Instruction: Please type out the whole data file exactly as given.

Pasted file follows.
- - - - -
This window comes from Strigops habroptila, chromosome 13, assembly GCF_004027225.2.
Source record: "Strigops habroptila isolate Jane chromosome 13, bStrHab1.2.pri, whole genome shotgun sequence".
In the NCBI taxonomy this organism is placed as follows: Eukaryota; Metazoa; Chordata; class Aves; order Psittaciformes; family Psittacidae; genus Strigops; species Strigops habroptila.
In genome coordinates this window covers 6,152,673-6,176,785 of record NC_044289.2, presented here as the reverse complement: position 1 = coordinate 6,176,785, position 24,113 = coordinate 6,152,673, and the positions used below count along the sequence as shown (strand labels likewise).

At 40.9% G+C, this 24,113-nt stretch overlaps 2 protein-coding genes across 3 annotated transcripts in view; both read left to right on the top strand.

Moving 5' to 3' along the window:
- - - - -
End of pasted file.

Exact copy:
This window comes from Strigops habroptila, chromosome 13, assembly GCF_004027225.2.
Source record: "Strigops habroptila isolate Jane chromosome 13, bStrHab1.2.pri, whole genome shotgun sequence".
In the NCBI taxonomy this organism is placed as follows: Eukaryota; Metazoa; Chordata; class Aves; order Psittaciformes; family Psittacidae; genus Strigops; species Strigops habroptila.
In genome coordinates this window covers 6,152,673-6,176,785 of record NC_044289.2, presented here as the reverse complement: position 1 = coordinate 6,176,785, position 24,113 = coordinate 6,152,673, and the positions used below count along the sequence as shown (strand labels likewise).

At 40.9% G+C, this 24,113-nt stretch overlaps 2 protein-coding genes across 3 annotated transcripts in view; both read left to right on the top strand.

Moving 5' to 3' along the window: